Aiming to split data wheat and chaff

While storing data is becoming an ever-larger expense for IT departments, two companies are promoting the idea of taking older, less-critical data off high-end servers and placing it on more affordable machines. The end result, according to StoreAge Networking Technologies Inc. and KOM Networks Inc., should be improved efficiency in managing all data.

The two storage software vendors recently revealed a software technology partnership to act as the mechanism between high end and low-end storage area network devices. Irvine, Calif.-based StoreAge and KOM Networks Inc., out of Kanata, Ont., have announced interoperability between the StoreAge Virtualization Manager (SVM) and the KOM KOMWORX offerings.

According to StoreAge, the enterprise is at a realization stage that data growth will continue for the foreseeable future. In order to manage that data, customers are purchasing bigger and more expensive storage devices. Russ Ritchie, director of marketing for StoreAge, explained that there has been a glaring hole in the industry because these devices do not have the capability to differentiate between mission-critical and everyday data.

He explained that one rule of thumb in the world of storage is that the older data becomes, the less frequently it is accessed. Ritchie said it doesn’t make a lot of sense to keep this older data on the most expensive devices.

“It would be to a lot of people’s benefit to start migrating older data to less-expensive storage devices within the same SAN so that everything is seamlessly attached to each other, and it frees up space on your expensive pieces,” he explained.

And since the incumbent storage devices were never designed to communicate betwixt one another, it becomes difficult for network managers to migrate data from one platform to another, said Richard Vining, director of marketing for KOM. He explained that KOM’s KOMWORX software applies policies to data that the network manager can configure to migrate that older or less-accessed data onto less-expensive machines.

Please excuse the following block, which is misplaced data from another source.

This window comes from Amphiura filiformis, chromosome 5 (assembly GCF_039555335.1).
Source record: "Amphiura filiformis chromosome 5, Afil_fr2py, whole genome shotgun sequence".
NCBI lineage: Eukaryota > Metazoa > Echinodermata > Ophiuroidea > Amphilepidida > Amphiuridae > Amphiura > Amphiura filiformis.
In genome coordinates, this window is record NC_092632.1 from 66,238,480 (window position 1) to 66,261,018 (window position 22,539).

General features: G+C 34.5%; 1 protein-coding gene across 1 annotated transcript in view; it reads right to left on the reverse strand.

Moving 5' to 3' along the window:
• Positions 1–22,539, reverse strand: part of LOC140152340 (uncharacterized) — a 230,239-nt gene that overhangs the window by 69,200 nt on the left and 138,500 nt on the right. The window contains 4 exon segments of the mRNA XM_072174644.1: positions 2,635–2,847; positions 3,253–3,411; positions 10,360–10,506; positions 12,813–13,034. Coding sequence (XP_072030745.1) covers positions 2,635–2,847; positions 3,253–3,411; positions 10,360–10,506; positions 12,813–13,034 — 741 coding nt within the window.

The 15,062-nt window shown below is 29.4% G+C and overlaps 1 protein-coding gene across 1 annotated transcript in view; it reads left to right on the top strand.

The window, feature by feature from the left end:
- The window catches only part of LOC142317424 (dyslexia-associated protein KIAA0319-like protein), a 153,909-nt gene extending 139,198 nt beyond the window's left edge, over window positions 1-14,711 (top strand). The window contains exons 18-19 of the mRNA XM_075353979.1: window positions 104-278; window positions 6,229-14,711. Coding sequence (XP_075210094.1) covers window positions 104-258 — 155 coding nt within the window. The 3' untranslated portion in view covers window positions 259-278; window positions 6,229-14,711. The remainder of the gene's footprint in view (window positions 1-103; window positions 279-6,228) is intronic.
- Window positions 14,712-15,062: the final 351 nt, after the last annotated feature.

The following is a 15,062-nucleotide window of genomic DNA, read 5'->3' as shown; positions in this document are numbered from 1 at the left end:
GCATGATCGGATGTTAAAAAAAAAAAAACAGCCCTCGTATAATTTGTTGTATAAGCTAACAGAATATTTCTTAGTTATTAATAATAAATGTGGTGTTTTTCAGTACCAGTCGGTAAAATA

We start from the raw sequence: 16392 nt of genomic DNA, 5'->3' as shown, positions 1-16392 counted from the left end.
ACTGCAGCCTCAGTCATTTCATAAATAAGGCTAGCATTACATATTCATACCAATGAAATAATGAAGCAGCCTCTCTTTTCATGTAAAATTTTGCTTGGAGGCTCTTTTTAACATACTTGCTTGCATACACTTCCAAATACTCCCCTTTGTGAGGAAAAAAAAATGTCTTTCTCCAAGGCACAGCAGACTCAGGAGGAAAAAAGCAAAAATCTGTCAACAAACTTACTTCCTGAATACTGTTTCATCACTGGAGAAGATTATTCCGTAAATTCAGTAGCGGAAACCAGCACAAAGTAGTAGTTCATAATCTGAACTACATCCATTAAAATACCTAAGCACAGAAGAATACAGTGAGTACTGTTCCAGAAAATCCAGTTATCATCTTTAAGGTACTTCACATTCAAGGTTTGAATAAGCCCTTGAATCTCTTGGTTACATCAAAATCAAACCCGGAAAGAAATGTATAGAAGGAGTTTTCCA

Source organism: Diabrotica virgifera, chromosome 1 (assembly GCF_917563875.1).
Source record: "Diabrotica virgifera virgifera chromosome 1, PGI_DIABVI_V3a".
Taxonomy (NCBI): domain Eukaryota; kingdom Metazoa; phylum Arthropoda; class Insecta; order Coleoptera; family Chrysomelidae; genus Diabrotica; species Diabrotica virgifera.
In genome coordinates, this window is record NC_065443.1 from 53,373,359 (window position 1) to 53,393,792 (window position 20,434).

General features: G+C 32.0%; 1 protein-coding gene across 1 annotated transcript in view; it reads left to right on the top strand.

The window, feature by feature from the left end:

“Different data has different value,” Vining said. “Rather than storing all data on one repository, our software applies policies to the data.”

StoreAge’s product, the Virtualization Manager, presents a common layer across all the storage within a SAN fabric and can therefore manage that storage regardless of device brand. The SVM also enables on-the-fly capacity provisioning online and real-time.

“In the KOM software you can set up policies,” Vining said. “Our software will help [customers] take care of the data movement and make sure everything is done as defined by the user policy.”

Integrating the two software pieces is a natural fit, said Tony Prigmore, a senior analyst with Milford, Mass.-based Enterprise Storage Group. Prigmore said that although incumbent storage manufacturers, including EMC Corp., IBM Corp. and Hitachi, have begun to realize the limited level of communication between their respective boxes and are on the road to offering the mechanism to enable better communication, the beauty of what StoreAge and KOM are doing is that customers no longer have to rely on any of the incumbents.

“This is value-add storage management software that adds functionality, specifically simplifies management and lowers the overall total cost of operation,” Prigmore said. “Together these two companies have the ability to address more of that value proposition to customers than they can by themselves.”

And although he is not familiar with StoreAge and KOM, Alan Koifman, technical research manager with DataPeer Inc., a managed data storage and backup solutions company in Fort Lee, N.J., said that the software mechanism between SAN devices is crucial.

“This software allows you to manage storage from one central location. You can virtualize data into virtual pools of storage and can manage it from different hardware and then send it to any device on the network. It is an important piece of a SAN environment,” he said, but added that the technology is far from new. Storage companies including FalconStor Inc. and Veritas Inc. both offer products that perform similar to the KOM and StoreAge offerings.

Both KOM and StoreAge said that while the arrangement is presently a technology interoperability deal, there are plans to discuss a potential business partnership in the near future.

For details, visit the companies online at and